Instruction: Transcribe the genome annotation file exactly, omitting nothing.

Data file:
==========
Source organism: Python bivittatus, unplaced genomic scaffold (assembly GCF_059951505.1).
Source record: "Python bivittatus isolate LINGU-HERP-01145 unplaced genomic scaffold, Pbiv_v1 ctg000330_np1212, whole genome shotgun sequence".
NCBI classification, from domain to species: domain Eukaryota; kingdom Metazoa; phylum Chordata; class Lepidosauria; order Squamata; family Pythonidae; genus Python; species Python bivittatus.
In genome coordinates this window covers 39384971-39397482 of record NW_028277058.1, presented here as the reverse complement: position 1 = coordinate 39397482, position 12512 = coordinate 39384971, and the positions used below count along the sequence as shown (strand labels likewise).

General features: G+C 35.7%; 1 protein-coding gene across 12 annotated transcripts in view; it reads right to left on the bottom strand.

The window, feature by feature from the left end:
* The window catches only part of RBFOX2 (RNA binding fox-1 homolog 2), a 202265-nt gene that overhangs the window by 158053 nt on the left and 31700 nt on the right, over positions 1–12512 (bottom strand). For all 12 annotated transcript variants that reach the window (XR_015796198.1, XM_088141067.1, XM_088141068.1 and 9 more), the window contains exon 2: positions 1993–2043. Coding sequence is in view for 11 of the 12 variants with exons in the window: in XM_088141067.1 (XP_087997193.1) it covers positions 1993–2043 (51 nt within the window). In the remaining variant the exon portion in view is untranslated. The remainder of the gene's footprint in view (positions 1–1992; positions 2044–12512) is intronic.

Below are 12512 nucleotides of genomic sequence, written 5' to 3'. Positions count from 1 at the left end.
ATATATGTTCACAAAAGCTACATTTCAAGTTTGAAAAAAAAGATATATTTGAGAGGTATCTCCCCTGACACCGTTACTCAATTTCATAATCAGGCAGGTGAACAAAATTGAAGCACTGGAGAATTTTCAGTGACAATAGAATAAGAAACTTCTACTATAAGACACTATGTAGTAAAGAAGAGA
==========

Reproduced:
Source organism: Python bivittatus, unplaced genomic scaffold (assembly GCF_059951505.1).
Source record: "Python bivittatus isolate LINGU-HERP-01145 unplaced genomic scaffold, Pbiv_v1 ctg000330_np1212, whole genome shotgun sequence".
NCBI classification, from domain to species: domain Eukaryota; kingdom Metazoa; phylum Chordata; class Lepidosauria; order Squamata; family Pythonidae; genus Python; species Python bivittatus.
In genome coordinates this window covers 39384971-39397482 of record NW_028277058.1, presented here as the reverse complement: position 1 = coordinate 39397482, position 12512 = coordinate 39384971, and the positions used below count along the sequence as shown (strand labels likewise).

General features: G+C 35.7%; 1 protein-coding gene across 12 annotated transcripts in view; it reads right to left on the bottom strand.

The window, feature by feature from the left end:
* The window catches only part of RBFOX2 (RNA binding fox-1 homolog 2), a 202265-nt gene that overhangs the window by 158053 nt on the left and 31700 nt on the right, over positions 1–12512 (bottom strand). For all 12 annotated transcript variants that reach the window (XR_015796198.1, XM_088141067.1, XM_088141068.1 and 9 more), the window contains exon 2: positions 1993–2043. Coding sequence is in view for 11 of the 12 variants with exons in the window: in XM_088141067.1 (XP_087997193.1) it covers positions 1993–2043 (51 nt within the window). In the remaining variant the exon portion in view is untranslated. The remainder of the gene's footprint in view (positions 1–1992; positions 2044–12512) is intronic.

Below are 12512 nucleotides of genomic sequence, written 5' to 3'. Positions count from 1 at the left end.
ATATATGTTCACAAAAGCTACATTTCAAGTTTGAAAAAAAAGATATATTTGAGAGGTATCTCCCCTGACACCGTTACTCAATTTCATAATCAGGCAGGTGAACAAAATTGAAGCACTGGAGAATTTTCAGTGACAATAGAATAAGAAACTTCTACTATAAGACACTATGTAGTAAAGAAGAGA